On a previous date, in a previous Times Ticking blog post, we discussed the significance of the time “10:10” in watch ads. In today’s world, this hand position has been (and continues to be) important to the watch industry in terms of marketing. There’s also been a lot of buzz surrounding “10:10” as a routinely utilized watch-hand position. Aside from many debunkable theories floating about—both conspiratorial and otherwise benign—there are also plenty of plainly perceivable reasons why watchmakers choose this specific time when showcasing their products. Aside from being a great way to frame a logo, the “10:10” position frees up the viewer’s ability to read other dials on the watch—as well as the date window.
As a matter of focus, the date window itself (like “10:10”) gets picked apart by horological enthusiasts quite frequently. In advertising, it is one of the most prominent features that a potential buyer can read on the dial. So, it almost goes without saying, that an easy-to-read date is very important in terms of marketing a watch—as well as the watch’s function. As it were, many watchmakers have opted to utilize a date function over the years. However, there’s one brand that stands out in terms of modern innovation: Rolex.
As a pioneering brand, Rolex has a long history with watch advertising and functional wrist-watch innovations. When it comes to their advertisements, they were one of the first brands to utilize the “10:10” hand position (opting for 10:11:31, repsectively). As well, Rolex was also the engineering powerhouse behind the modern date window. In 1945, they released what they called their “Datejust” movement. Short for “just in time”, this wristwatch was the first of its kind—featuring a date “window” with an automatically adjusting date. Though this timepiece changed the game for modern watches, this first autodate movement was clunky in terms of setting the date at certain hours of the day. So, by 1955, Rolex reinvented their own date wheel to better interface with their movements. This was done by moving away from using a switch-tooth to adjust the date, and instead utilizing a spring loaded mechanism to instantaneously make the adjustment.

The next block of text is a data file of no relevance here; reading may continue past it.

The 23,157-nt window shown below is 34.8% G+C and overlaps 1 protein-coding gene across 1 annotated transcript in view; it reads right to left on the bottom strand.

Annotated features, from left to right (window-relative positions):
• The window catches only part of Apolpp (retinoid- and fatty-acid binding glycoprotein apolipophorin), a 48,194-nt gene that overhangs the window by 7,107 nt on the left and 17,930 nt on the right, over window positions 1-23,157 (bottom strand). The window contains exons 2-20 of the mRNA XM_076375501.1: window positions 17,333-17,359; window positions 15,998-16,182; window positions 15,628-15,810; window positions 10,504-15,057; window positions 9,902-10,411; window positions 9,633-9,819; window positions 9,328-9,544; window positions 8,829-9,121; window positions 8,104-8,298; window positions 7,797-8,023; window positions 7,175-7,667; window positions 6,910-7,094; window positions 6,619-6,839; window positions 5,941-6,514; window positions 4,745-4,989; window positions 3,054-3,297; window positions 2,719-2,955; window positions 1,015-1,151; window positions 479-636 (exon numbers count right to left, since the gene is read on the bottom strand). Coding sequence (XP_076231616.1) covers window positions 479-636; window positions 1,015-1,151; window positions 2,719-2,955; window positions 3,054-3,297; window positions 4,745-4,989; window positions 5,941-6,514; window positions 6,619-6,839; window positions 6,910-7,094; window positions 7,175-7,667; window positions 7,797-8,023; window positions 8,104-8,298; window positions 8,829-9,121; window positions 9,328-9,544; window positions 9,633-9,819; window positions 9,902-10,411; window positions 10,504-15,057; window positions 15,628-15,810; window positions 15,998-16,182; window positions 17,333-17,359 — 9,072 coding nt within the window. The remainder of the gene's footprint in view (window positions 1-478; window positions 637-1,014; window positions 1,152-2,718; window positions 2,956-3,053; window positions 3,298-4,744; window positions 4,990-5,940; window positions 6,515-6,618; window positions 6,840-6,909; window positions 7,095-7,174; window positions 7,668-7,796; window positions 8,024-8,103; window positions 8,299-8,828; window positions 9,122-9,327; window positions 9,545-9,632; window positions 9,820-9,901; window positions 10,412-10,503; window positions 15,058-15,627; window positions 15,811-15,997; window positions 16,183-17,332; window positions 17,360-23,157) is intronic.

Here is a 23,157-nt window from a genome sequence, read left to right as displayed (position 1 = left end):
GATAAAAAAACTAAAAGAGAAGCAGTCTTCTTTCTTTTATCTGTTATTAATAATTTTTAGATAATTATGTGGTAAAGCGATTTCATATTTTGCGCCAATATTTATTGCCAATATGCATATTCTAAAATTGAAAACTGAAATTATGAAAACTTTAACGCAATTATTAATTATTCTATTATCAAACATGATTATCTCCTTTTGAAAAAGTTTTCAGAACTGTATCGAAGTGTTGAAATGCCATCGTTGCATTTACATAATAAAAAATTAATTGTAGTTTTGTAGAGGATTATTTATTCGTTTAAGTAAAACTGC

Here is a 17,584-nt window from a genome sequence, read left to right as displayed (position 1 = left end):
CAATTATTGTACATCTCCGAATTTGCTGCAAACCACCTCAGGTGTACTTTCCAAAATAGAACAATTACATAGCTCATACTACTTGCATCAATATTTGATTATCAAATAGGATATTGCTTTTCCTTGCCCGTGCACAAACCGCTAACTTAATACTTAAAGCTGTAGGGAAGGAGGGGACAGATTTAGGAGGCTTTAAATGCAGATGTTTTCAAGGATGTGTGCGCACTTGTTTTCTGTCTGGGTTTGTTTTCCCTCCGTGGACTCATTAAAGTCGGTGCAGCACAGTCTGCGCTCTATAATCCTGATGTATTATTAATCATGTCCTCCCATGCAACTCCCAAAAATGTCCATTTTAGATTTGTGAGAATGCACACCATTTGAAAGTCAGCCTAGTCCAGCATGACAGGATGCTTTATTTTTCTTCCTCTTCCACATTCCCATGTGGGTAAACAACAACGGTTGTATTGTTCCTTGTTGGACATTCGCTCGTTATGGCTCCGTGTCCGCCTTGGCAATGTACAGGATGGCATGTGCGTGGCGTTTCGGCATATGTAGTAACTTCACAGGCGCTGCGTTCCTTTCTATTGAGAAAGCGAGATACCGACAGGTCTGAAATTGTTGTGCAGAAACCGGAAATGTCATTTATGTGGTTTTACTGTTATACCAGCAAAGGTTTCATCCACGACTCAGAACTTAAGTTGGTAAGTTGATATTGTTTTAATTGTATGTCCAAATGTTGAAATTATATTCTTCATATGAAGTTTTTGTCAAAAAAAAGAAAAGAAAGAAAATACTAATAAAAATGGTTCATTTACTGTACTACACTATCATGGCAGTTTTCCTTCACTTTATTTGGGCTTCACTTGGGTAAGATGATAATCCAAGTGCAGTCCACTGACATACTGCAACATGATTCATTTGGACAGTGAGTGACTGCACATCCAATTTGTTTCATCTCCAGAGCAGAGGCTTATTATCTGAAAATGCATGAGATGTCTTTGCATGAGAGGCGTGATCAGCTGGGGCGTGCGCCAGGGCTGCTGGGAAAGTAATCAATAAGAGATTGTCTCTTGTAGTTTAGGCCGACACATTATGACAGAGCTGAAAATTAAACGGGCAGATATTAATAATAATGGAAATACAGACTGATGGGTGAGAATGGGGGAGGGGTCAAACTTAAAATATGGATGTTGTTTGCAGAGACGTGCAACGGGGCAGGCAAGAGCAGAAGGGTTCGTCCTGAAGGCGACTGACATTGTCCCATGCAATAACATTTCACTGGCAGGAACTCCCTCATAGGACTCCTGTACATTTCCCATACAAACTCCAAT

Another invention that Rolex brought to the table around this time, in terms of their date window, was the “cyclops” magnifier. It is said that the founder’s (Hans Wilsdorf) wife was having trouble reading the date on her 1955 model Rolex. So, to address this—on top of the spring loaded auto-adjust—they added a magnifier over the date window. In terms of their advertising, this was also a big help for Rolex. It gave folks with poorer sight a reason to check out their brand. As well, it made their crystals and dial stand out from the inevitable imitators of their date-window invention.
As Rolex moved forward with their branding/advertising, they featured a particular number in their date window: 28. Much like the freeing “10:10” hand position on the dial, 28 has garnered its own theories and suppositions. Some believe it’s the date of a significant breakthrough for Rolex (or its founder); some say it is a holy number tied to divinity; others simply see it for what it very likely is—a symmetrical window-filling figure. Indeed, 28 itself is a number which—when put through a “cyclops” dial bubble—takes up quite a bit of visual real estate. So whatever theories abound, the number 28 makes for an impactful picture. If that gets people talking, then Rolex has nothing to fear—in terms of popularity—in the coming days, months, years, and century.
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